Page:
(2) The tremendous flexibility of the decoder allows it to be dynamically reprogrammed. This allows communication systems to adaptively change their error correction coding strategy in response to changing channel characteristics.
FIG. 1 is a block diagram of one embodiment of the decoding operations performed by the decoder of the present invention.
FIG. 2 is a depiction of one embodiment of the architecture of the systolic decoder processor of the present invention.
FIG. 3 is a depiction of one embodiment of the decoder of the present invention showing one or more systolic decoder processors and a controller.
FIG. 4 is a schematic diagram of a 4-bit sum-of-products processor.
FIG. 5 is a circuit diagram of the Li cells of FIG. 4.
FIG. 6 is a schematic diagram of a programmable multiplier.
FIG. 7 is a schematic diagram of a systolic array for a syndrome calculator.
FIG. 8 is a schematic diagram of a systolic cell for the systolic syndrome calculator of FIG. 7.
FIG. 9 is a schematic diagram of an output process of a systolic syndrome calculator.
FIG. 10 is a listing of the Eastman key equation algorithm.
FIG. 11 is a schematic diagram of a special left cell for a systolic key equation solver.
FIG. 12 is a schematic diagram of a general cell for a systolic key equation solver.
FIG. 13 is a schematic diagram of an Eastman 2-D systolic array for a key equation solver incorporating the special left cell of FIG. 11 and the general cell of FIG. 12.
FIG. 14 is a schematic diagram of a folded 1-D general cell (error only) for a systolic key equation solver.
FIG. 15 is a listing of the key equation algorithm with erasures.
FIG. 16 is a schematic diagram of the control of a sum-of-two products processor.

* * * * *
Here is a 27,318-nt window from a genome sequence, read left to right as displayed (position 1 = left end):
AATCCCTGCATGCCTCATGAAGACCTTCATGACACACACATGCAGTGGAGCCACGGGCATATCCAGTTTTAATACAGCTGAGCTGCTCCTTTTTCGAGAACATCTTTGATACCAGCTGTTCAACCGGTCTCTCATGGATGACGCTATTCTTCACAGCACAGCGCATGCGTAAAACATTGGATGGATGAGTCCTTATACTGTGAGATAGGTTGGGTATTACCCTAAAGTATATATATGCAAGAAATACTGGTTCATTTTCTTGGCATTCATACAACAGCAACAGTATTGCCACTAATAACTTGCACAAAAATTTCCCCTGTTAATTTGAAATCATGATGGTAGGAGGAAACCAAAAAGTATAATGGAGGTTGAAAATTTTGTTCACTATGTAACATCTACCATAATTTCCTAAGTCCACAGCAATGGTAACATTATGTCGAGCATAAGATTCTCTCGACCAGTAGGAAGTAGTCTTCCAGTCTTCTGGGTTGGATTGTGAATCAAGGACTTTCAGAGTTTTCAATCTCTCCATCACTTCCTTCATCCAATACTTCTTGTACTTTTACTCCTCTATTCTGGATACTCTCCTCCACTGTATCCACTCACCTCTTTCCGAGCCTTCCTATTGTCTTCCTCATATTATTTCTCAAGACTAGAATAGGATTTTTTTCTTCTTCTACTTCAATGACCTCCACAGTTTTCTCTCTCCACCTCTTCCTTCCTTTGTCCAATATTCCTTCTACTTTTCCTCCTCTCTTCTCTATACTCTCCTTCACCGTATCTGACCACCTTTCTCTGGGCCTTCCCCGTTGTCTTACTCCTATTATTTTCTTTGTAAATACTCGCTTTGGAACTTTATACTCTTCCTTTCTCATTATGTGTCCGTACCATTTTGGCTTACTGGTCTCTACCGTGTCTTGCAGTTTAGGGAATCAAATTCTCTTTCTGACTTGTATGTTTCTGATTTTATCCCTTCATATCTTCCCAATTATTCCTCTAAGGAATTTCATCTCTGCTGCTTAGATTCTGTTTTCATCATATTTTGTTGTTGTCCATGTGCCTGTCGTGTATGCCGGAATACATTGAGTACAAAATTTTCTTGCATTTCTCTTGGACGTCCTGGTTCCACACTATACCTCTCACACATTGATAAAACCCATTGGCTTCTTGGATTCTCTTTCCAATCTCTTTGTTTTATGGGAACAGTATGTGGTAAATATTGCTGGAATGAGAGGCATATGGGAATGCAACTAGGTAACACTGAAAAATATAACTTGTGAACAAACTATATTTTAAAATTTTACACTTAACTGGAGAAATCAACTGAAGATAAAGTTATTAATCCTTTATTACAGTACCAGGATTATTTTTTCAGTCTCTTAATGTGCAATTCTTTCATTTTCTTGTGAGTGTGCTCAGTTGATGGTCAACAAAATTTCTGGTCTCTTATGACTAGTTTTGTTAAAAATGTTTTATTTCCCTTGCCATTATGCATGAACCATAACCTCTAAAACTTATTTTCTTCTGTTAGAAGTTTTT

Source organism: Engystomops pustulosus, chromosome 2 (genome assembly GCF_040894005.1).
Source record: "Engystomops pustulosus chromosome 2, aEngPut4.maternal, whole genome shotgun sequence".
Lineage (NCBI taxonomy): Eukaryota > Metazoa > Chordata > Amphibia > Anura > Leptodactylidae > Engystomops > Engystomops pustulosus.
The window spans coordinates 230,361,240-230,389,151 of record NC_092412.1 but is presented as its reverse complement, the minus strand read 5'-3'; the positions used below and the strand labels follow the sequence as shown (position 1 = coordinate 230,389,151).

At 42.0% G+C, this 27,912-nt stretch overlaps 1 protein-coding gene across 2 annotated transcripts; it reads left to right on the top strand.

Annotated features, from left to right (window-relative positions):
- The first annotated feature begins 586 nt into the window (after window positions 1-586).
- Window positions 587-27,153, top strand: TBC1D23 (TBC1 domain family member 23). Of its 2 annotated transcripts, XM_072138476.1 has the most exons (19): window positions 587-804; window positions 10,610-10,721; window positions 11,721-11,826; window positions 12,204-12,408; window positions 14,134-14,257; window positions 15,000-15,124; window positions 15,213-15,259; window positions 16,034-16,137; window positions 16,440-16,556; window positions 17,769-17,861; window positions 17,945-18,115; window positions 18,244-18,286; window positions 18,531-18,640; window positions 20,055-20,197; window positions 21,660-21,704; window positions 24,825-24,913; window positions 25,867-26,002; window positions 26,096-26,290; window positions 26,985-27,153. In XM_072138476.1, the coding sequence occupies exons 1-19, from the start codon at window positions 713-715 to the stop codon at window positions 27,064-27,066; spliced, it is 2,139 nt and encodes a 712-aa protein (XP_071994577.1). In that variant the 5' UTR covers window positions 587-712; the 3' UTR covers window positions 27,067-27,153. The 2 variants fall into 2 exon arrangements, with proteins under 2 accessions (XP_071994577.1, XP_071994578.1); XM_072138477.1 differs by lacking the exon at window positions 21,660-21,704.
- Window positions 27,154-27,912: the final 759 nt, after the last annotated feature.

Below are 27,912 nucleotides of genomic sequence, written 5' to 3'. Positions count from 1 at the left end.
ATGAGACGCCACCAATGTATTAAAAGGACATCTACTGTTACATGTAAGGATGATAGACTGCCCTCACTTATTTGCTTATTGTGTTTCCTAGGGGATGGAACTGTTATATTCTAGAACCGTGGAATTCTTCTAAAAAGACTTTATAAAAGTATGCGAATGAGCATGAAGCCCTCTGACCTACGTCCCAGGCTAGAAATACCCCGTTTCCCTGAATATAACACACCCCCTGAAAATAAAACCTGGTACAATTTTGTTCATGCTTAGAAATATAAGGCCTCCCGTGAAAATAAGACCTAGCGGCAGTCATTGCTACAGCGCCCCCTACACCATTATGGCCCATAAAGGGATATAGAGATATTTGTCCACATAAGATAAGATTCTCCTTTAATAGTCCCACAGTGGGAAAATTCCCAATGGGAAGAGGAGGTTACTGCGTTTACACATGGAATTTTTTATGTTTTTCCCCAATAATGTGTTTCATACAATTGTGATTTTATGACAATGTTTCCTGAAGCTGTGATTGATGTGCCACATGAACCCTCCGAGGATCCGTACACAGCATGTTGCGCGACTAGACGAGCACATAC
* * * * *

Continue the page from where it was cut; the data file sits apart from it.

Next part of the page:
FIG. 17 is a schematic diagram of a general cell of a bit-serial systolic recursive extender.
FIGS. 18A and 18B are schematic diagrams of an example bit-serial recursive extension.
FIG. 19 is a schematic diagram of a systolic Chien search array.
A block diagram of the decoding operations performed by a preferred embodiment of the present invention is presented in FIG. 1. There are five major components: a syndrome calculator 2, a key-equation solver 4 (which yields the error-locator polynomial), a Chien search 6 (which identifies the zeros of the error-locator polynomial), a recursive extender 8 (which produces a complete transform-domain error sequence), and a limited-point inverse transform 10.
For (n,k) BCH codes of finite field GF(2m), the received symbols are processed as a block of n symbols, where each symbol is an element of the finite field of the code. The received n symbols of a given block are rn-1,rn-2, . . . ,r0 and can be viewed as the coefficients of a received polynomial r(x) where
r(x)=rn-1 xn-1 +rn-2 xn-2 + . . . +r0.
The received polynomial is actually the sum of the original codeword polynomial c(x) and an error polynomial e(x). The polynomial e(x) represents the errors that were introduced during the transmission of the n symbol block.